Nichols: The Extra Cost of Being an Upperclassman


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There are a variety of unknown costs that lead up to graduation: application fees are a surprising burden.

Juliette Nichols, Reporter

WOODBURY — Gas. Breakfast. Insurance. Lunch. Prom. School supplies. How much more can high school students reasonably be expected to pay?

As application deadlines come around the corner, high school seniors have one thing in mind: applying for the place they are going to spend the next four years of their life. 

Applying for college is a tough decision in the first place; there are over 4,000 different universities and colleges in the U.S. alone, ranging from cosmetology to Ivy League schools such as Yale. The overwhelming number of colleges to look through and choose from is already a struggle for many high school students, and when you add in an application fee, this becomes a struggle. Picking and choosing which college is worth the fee can become a burden for many families. 

The added costs of being an upperclassman continue to escalate. (Contributed )

Among the 889 ranked colleges that participated in the US News’ annual survey, the average application fee was nearly $45. 

“For Nonnewaug students, the range could be anywhere from $0-50 per application,” said College Career Recreation Center counselor Kathy Green. “When the applications start to add up, students could be spending up to $400 on just applying to eight of their top colleges.” 

However, there are some of these colleges that are way above this $50 national average. According to US News, Arkansas Baptist College takes the top spot with a massive $100 fee. With under 300 students, this private, Christian school accepts 100% of applicants. 

This school is a rare case of an expensive application. A lot of small and prestigious schools don’t often charge any admission fee at all. For example, Wellesley College in Massachusetts is ranked No. 2 of 24 of all-women’s colleges, and No. 9 of 969 of all small colleges in the U.S., but still offers a free application process.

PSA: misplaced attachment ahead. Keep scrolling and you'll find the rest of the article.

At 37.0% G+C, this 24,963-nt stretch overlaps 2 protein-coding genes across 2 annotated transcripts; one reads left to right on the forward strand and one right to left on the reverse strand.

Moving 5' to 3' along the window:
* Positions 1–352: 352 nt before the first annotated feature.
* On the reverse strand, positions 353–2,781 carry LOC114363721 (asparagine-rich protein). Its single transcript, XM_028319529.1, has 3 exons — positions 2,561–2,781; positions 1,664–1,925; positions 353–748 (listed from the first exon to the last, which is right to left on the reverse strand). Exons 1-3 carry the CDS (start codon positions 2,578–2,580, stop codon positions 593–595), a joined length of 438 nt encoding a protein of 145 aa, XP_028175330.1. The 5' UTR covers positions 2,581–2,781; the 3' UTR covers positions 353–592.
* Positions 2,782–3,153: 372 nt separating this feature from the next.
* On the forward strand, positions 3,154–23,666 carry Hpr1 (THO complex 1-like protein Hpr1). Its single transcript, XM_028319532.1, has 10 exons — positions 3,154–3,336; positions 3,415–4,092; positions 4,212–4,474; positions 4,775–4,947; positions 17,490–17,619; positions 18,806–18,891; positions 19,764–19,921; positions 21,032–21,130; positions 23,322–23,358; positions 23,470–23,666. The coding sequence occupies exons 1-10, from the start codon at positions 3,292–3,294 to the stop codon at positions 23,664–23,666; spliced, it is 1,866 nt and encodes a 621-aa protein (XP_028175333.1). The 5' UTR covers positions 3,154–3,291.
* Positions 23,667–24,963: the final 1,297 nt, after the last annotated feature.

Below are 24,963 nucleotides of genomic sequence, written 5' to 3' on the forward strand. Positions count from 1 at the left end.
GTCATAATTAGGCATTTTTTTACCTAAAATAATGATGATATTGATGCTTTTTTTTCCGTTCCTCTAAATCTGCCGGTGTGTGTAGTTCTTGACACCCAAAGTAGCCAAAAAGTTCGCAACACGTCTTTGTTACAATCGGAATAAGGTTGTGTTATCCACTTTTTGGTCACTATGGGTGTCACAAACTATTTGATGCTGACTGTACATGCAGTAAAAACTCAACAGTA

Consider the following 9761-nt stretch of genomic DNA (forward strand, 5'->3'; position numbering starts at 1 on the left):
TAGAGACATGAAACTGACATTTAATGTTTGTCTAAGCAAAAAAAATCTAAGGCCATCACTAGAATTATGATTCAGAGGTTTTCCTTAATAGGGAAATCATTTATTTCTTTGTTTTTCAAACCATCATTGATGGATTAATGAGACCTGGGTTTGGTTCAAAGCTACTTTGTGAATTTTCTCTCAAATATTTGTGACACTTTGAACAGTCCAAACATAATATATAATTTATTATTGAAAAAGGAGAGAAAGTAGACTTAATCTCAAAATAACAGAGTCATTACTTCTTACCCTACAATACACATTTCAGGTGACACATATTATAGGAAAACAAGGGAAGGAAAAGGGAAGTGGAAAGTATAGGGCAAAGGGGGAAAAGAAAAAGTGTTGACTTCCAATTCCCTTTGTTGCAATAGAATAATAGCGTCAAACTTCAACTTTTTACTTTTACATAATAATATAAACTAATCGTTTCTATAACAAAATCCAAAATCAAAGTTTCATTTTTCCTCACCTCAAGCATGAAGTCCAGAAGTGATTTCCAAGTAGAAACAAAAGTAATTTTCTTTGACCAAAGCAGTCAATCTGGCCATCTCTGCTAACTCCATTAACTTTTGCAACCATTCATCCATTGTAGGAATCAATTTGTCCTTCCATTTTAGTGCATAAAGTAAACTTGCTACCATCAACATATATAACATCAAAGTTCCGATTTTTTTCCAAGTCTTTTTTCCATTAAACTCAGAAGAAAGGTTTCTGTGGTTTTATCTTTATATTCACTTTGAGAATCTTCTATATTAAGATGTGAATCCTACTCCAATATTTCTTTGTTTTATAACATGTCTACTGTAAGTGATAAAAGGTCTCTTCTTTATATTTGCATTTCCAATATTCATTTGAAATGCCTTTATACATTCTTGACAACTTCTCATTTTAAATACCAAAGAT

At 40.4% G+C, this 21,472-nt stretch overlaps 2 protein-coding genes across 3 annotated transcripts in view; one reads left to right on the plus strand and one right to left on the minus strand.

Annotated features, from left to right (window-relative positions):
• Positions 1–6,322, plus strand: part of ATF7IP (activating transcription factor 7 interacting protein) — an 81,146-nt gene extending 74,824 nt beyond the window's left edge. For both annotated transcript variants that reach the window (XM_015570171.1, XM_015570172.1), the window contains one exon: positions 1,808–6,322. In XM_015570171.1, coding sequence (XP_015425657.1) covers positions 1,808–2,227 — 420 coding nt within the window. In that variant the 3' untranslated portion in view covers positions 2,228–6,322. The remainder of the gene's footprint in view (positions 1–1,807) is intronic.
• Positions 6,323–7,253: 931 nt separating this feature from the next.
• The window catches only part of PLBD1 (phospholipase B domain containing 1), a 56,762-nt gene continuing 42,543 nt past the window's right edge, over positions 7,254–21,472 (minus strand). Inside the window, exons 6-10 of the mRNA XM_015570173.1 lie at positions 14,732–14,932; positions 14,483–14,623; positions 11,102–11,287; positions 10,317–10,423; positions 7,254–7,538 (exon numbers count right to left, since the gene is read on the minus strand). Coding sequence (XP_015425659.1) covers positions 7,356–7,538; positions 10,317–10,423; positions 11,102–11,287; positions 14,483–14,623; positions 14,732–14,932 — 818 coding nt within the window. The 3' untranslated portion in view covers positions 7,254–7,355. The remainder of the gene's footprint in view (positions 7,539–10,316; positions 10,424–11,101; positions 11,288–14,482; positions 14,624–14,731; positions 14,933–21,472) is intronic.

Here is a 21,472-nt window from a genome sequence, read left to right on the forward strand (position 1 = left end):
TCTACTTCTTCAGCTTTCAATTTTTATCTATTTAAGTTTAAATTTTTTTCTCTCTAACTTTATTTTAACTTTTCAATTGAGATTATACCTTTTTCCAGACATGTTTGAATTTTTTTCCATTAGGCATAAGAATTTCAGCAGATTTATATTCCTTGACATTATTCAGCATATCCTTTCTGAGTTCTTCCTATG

On the flip side, some students would rather skip the small and private schools, as well ruling out some of the prestigious colleges. They might like the big state universities, but these schools also come with a hefty cost. Universities such as UConn, North Carolina State University, UMass, or Texas State University come in with high $75-80 fees. 

“Our seniors here at Nonnewaug are very good with making smart decisions with money when it comes to the application process,” Green said. “They take advantage of the free application day (Nov. 15), they look for fee waiver codes, and express demonstrated interest in order to gain these waiver codes.”

Fee waiver codes are often available on a college representative visit to a school, through emails sent out by the college, or by touring the campus, virtually or in-person.

“Taking advantage of free application days for college is honestly vital to your application process,” said senior Madi Dannenhoffer. “Not only does it save money, but most free application days are in time for early action, ensuring that you have a better chance of getting accepted and are taken more seriously by the school’s admission.”

For the past two years, Connecticut has offered a free college application day. The four state colleges, Western, Eastern, Central, and Southern, plus UConn are all eligible for this free application day. Any high school student interested in one of these colleges should take advantage of this day once fall comes around. After all, every penny — and application — counts. 

This is the opinion of Chief Advocate reporter Juliette Nichols.